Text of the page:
http://vimeo.com/57888153

Bill
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post #3 of 27 Old 01-21-2013, 05:09 PM - Thread Starter
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Another and unaltered short clip. This is San Francisco bay on a foggy day. Color still makes it through the fog. Uploaded at 1080p60 if you want to download and peek at the pixels!

http://vimeo.com/57896919

Bill
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post #4 of 27 Old 01-21-2013, 07:09 PM - Thread Starter
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This very short clip has some motion in it: https://vimeo.com/57898389

The original is downloadable at Vimeo.

Bill
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post #5 of 27 Old 01-21-2013, 10:03 PM
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Quote:
Originally Posted by bsprague View Post

As a "student" of the AVS Camcorder Forum, I have been trying to equip myself with the tools, techniques and equipment to "make video" for two years.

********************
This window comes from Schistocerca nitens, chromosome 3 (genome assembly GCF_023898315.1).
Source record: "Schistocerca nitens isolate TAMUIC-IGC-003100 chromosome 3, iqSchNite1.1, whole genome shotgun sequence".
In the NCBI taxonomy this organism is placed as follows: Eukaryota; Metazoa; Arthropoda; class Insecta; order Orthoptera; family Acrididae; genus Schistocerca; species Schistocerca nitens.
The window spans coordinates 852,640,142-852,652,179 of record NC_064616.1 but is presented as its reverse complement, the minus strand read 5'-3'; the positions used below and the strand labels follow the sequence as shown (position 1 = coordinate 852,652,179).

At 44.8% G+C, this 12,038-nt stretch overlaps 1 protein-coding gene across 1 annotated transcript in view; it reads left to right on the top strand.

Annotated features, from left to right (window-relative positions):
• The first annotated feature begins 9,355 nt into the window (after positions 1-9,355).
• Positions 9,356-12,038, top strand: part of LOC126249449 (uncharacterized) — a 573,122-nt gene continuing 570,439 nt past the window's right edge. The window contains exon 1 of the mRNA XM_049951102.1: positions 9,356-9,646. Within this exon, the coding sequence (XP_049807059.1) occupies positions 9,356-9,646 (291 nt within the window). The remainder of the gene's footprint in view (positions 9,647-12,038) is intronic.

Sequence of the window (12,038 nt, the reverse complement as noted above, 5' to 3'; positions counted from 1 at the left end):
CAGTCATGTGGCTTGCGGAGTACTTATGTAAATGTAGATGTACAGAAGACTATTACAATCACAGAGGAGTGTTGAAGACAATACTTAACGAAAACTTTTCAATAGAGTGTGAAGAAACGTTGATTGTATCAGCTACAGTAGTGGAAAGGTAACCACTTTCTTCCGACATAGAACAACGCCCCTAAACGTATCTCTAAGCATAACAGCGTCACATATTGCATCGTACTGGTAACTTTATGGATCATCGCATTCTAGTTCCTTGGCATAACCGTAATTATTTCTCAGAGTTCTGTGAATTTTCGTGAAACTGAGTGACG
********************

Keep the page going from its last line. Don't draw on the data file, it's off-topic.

[*] The computer is an i7 laptop with a graphics card, Blu-Ray burner, and SSD for additional speed
[*] The software is Adobe Premier Elements 11 because it smoothly handles 1080p and provided all the "creative" options imaginable.
[*]1080p60 files were no issue for the software and computer. It was an issue with my previous software and computer that had to be dealt with in strange ways.

I avoided much of the above two years of pain and suffering via using a Mac. For many years Macs have shipped with the simple iMovie program preinstalled that is not hardware intensive. So no mega core processors or mega amounts of RAM are needed.1080p60 .mts files from Sony and Panasonic camcorders are handled with ease by even a 5 year old Mac if first rewrapped into .mov files using Clipwrap. Rewrapping takes only seconds so it's not a major inconvience. Many iMovie tutorials are available on Youtube for beginners as well as more advanced users. I got additional help from a Lynda.com iMovie training CD I bought on ebay for $18.00. I'm not saying all this to personally boast, but only to point out there are alternative, less painful paths for beginners.